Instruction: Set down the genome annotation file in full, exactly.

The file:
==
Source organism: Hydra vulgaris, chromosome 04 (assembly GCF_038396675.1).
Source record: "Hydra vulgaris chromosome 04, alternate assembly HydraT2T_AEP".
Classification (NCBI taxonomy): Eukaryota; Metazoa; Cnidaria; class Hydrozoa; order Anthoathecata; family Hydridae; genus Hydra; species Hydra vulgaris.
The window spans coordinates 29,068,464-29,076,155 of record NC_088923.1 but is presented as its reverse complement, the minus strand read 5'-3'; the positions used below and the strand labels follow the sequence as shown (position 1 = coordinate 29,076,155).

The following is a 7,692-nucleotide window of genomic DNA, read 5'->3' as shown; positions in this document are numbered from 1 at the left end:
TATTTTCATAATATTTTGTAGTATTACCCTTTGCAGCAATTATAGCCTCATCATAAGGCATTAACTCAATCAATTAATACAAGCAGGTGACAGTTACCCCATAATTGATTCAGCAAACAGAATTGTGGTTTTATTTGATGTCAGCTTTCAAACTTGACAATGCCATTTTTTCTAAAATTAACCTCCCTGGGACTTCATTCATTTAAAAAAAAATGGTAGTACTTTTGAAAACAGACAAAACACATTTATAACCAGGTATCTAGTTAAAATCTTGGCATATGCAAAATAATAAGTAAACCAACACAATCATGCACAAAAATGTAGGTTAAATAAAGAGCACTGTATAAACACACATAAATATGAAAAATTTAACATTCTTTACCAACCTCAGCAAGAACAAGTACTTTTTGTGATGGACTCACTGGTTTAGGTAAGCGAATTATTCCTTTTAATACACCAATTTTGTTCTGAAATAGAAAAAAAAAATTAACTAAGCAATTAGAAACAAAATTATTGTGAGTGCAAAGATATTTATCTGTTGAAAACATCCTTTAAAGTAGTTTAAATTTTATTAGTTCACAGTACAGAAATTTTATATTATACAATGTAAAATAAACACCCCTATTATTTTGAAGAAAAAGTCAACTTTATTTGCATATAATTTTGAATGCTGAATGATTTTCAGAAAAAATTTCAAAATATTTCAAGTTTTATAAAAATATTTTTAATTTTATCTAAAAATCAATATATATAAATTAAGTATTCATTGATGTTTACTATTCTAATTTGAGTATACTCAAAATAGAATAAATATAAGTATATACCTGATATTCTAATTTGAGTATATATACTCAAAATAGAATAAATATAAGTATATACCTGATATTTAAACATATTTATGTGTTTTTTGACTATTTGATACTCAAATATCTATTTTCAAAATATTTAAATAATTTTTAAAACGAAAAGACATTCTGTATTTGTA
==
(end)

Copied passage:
Source organism: Hydra vulgaris, chromosome 04 (assembly GCF_038396675.1).
Source record: "Hydra vulgaris chromosome 04, alternate assembly HydraT2T_AEP".
Classification (NCBI taxonomy): Eukaryota; Metazoa; Cnidaria; class Hydrozoa; order Anthoathecata; family Hydridae; genus Hydra; species Hydra vulgaris.
The window spans coordinates 29,068,464-29,076,155 of record NC_088923.1 but is presented as its reverse complement, the minus strand read 5'-3'; the positions used below and the strand labels follow the sequence as shown (position 1 = coordinate 29,076,155).

The following is a 7,692-nucleotide window of genomic DNA, read 5'->3' as shown; positions in this document are numbered from 1 at the left end:
TATTTTCATAATATTTTGTAGTATTACCCTTTGCAGCAATTATAGCCTCATCATAAGGCATTAACTCAATCAATTAATACAAGCAGGTGACAGTTACCCCATAATTGATTCAGCAAACAGAATTGTGGTTTTATTTGATGTCAGCTTTCAAACTTGACAATGCCATTTTTTCTAAAATTAACCTCCCTGGGACTTCATTCATTTAAAAAAAAATGGTAGTACTTTTGAAAACAGACAAAACACATTTATAACCAGGTATCTAGTTAAAATCTTGGCATATGCAAAATAATAAGTAAACCAACACAATCATGCACAAAAATGTAGGTTAAATAAAGAGCACTGTATAAACACACATAAATATGAAAAATTTAACATTCTTTACCAACCTCAGCAAGAACAAGTACTTTTTGTGATGGACTCACTGGTTTAGGTAAGCGAATTATTCCTTTTAATACACCAATTTTGTTCTGAAATAGAAAAAAAAAATTAACTAAGCAATTAGAAACAAAATTATTGTGAGTGCAAAGATATTTATCTGTTGAAAACATCCTTTAAAGTAGTTTAAATTTTATTAGTTCACAGTACAGAAATTTTATATTATACAATGTAAAATAAACACCCCTATTATTTTGAAGAAAAAGTCAACTTTATTTGCATATAATTTTGAATGCTGAATGATTTTCAGAAAAAATTTCAAAATATTTCAAGTTTTATAAAAATATTTTTAATTTTATCTAAAAATCAATATATATAAATTAAGTATTCATTGATGTTTACTATTCTAATTTGAGTATACTCAAAATAGAATAAATATAAGTATATACCTGATATTCTAATTTGAGTATATATACTCAAAATAGAATAAATATAAGTATATACCTGATATTTAAACATATTTATGTGTTTTTTGACTATTTGATACTCAAATATCTATTTTCAAAATATTTAAATAATTTTTAAAACGAAAAGACATTCTGTATTTGTA